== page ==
Up with the new coalition: Accept that the old working class has moved to the right. Focus on minorities, women, college-educated professionals and the lower-educated service worker “precariat”.
Down with inequality: It holds down growth, it holds down living standards, it holds down upward mobility among the young, it leaves entire regions behind and it destroys healthy politics.
Unite the left: The era when one tendency, like social democracy, could dominate the left and didn’t need allies is over.
Forward to an open world: There is no going back to a closed, tradition-bound world.
Ride the long wave: The economic potential of our time, with its monumental technological changes, is vast, albeit held back by a lack of societal investment in the future and retrograde policies pushed by the right. The left should be all about untapping that potential and riding the long wave. Read more
Trump’s Son-in-Law Loses Access, Macron Takes on Rail Unions
The Washington Post reports that officials in at least four countries — China, Israel, Mexico and the United Arab Emirates — have privately discussed ways they can manipulate Jared Kushner, President Donald Trump’s son-in-law and senior advisor, “by taking advantage of his complex business arrangements, financial difficulties and lack of foreign-policy experience.”
Officials in the White House were reportedly concerned that Kushner was “naive and being tricked” in conversations with foreign officials, some of whom said they wanted to deal only with Kushner and not with more experienced personnel.
Despite having no political or policy experience, Kushner was put in charge of everything from the Israeli-Palestinian peace process to American relations with Mexico.
Politico reports that he has now lost his access to top-secret intelligence along with other officials in the White House who did not clear background checks.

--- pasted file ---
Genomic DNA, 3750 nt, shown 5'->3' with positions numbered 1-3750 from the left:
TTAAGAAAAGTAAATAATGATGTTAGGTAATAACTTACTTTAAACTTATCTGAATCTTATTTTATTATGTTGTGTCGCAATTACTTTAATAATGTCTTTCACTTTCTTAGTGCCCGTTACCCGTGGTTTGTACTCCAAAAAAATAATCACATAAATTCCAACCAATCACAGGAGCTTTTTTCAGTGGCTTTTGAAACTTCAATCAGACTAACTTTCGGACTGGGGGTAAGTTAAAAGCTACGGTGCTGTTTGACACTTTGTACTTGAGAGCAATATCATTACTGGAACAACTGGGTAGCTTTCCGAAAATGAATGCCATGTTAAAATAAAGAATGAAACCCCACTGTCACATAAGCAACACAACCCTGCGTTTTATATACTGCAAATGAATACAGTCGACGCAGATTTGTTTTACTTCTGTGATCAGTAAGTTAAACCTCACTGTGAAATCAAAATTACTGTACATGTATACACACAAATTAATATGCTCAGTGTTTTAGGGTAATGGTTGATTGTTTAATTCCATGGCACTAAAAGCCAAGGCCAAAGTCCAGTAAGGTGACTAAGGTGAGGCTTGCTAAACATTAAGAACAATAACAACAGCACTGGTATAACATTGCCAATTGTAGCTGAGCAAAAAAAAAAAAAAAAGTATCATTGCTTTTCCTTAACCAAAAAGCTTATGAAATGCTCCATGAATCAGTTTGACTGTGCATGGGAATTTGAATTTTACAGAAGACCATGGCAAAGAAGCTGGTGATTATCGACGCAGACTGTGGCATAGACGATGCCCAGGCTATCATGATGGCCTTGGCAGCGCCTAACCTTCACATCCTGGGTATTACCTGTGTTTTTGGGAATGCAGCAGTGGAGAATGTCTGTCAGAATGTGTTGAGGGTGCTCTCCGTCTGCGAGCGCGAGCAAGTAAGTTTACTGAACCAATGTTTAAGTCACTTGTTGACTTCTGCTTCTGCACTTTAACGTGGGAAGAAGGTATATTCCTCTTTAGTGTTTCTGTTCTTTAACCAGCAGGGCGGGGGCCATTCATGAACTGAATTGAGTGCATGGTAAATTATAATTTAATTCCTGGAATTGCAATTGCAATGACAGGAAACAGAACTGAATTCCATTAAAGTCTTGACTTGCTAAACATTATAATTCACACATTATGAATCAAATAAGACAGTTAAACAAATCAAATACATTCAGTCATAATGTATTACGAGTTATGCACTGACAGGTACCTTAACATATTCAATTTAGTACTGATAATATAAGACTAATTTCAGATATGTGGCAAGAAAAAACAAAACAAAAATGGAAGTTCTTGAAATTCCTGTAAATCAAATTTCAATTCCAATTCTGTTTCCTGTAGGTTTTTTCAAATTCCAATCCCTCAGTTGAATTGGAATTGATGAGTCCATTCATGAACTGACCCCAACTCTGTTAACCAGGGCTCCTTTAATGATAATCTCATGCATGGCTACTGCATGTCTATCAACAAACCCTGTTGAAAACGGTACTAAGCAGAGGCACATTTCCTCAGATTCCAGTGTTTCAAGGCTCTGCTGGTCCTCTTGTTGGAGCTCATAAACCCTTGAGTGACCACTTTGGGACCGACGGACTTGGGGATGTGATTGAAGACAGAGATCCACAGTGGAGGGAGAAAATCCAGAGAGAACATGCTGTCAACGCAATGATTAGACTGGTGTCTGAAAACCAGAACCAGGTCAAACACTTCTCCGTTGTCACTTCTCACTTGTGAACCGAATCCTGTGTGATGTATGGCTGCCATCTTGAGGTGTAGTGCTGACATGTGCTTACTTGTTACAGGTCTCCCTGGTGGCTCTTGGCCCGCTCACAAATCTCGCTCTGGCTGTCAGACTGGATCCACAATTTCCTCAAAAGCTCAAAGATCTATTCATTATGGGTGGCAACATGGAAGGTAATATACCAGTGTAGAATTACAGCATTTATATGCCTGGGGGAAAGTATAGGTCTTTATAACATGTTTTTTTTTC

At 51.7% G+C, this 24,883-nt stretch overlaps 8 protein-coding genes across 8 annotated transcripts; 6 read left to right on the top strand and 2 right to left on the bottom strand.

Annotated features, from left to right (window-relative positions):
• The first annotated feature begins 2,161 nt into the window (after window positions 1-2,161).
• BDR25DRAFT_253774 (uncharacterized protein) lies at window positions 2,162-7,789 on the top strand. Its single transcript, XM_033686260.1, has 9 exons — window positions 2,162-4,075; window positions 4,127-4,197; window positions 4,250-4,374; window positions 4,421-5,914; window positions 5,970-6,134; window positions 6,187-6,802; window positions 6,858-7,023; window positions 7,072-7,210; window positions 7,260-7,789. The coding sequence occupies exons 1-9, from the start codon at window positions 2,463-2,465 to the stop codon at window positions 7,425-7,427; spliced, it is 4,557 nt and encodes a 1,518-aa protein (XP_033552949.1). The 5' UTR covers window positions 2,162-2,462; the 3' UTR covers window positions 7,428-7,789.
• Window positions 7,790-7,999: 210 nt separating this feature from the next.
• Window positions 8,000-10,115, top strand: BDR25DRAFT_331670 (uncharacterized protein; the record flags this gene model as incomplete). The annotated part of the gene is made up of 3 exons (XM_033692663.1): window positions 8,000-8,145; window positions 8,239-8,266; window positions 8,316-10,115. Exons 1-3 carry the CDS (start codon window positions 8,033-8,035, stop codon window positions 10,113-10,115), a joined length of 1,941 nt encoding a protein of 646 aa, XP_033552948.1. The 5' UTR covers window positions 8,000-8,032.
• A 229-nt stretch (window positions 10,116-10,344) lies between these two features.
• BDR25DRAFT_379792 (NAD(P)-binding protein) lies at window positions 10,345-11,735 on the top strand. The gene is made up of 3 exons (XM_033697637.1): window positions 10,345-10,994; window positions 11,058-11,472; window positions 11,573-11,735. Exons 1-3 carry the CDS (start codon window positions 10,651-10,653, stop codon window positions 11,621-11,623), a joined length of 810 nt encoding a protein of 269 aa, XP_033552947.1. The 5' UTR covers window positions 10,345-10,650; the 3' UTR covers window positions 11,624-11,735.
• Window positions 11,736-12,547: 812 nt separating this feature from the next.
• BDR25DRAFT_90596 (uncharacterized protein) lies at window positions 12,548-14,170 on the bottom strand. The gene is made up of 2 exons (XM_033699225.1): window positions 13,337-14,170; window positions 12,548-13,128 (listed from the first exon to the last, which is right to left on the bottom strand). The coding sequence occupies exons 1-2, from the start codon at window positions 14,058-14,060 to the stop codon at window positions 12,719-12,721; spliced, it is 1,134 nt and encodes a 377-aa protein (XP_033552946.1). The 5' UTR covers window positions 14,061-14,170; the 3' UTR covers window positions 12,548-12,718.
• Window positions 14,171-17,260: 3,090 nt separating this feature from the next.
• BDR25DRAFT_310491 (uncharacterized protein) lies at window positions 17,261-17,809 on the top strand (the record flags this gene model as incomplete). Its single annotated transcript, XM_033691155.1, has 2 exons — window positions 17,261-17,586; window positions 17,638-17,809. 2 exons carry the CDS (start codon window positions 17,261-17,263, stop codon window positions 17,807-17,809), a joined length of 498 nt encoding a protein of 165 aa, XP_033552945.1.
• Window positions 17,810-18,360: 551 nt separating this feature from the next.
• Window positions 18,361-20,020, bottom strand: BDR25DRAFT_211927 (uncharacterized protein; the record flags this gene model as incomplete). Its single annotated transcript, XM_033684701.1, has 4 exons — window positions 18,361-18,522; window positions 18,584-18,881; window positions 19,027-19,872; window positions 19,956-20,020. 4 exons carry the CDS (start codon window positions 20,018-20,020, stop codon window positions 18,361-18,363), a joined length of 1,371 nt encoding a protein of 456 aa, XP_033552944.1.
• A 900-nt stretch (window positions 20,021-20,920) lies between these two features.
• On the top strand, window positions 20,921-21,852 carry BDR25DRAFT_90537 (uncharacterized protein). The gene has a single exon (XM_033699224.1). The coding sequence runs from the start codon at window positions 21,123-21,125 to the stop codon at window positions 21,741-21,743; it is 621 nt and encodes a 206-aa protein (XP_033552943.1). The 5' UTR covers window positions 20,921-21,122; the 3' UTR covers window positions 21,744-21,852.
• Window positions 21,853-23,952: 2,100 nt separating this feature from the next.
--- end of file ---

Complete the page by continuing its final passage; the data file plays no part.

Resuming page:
The question: Will Trump accept this decision? Or will he once again put his family’s interests before his country’s? Read more
For the Future of the Democratic Party, Look to California
Peter Leyden and Ruy Teixeira argue that California’s Democrats are leading the way in developing a progressive vision for the twenty-first century:
The New California Democrats understand that a healthy society needs a strong government that’s well funded, and they don’t shy from raising public funds through progressive taxation. But the New California Democrats appreciate the market and the capabilities of entrepreneurial business. They are tech-savvy and understand the transformative power of new technologies and the vibrancy of an economy built around them. They understand that to solve our many twenty-first-century challenges, we need business to come up with solutions that scale and that grow the economy for all.
If the twentieth-century progressive model was the welfare state, the twenty-first century’s could be what Leyden and Teixeira call the “opportunity state.” Read more
Old-School Leftists Break with Democratic Party in Italy
The likelihood of elections being called soon is escalating tensions in Italy’s ruling center-left Democratic Party.
Senate speaker Pietro Grasso has left the party after criticizing the way it enacted electoral reforms. (By tying them to confidence votes, the government ensured they would pass without amendments.)
The Democrats and Progressives — left-wing critics of former prime minister and Democratic Party leader Matteo Renzi — applauded Grasso’s move.
Former prime minister Massimo D’Alema, now a member of the Democrats and Progressives, said Prime Minister Paolo Gentiloni “has become like Renzi.”
Four Renzi loyalists — Transportation Minister Graziano Delrio, Sports Minister Luca Lotti, Agricultural Minister Maurizio Martina and Cabinet Secretary Maria Elena Boschi — did not attend a cabinet meeting this week where Ignazio Visco was confirmed to serve another term as governor of the Bank of Italy. Renzi wanted him out. Read more
Social Democrats in Germany Make Same Mistake as Dutch
Germany’s Social Democrats are making the same mistake as the Dutch Labor Party, I argue in the Netherlands’ NRC newspaper this week.
Like Labor, which went down from 25 to 6 percent support in the most recent election, the Social Democrats are trying to appeal to both working- and middle-class supporters. It is that indecision that is turning both groups away from them.
College-educated voters in the city see the benefits of open borders in Europe and free trade with the rest of the world. Low-skilled workers and small towns feel the downsides. Progressives obsess about gay rights and gender issues that animate few blue-collar voters. Read more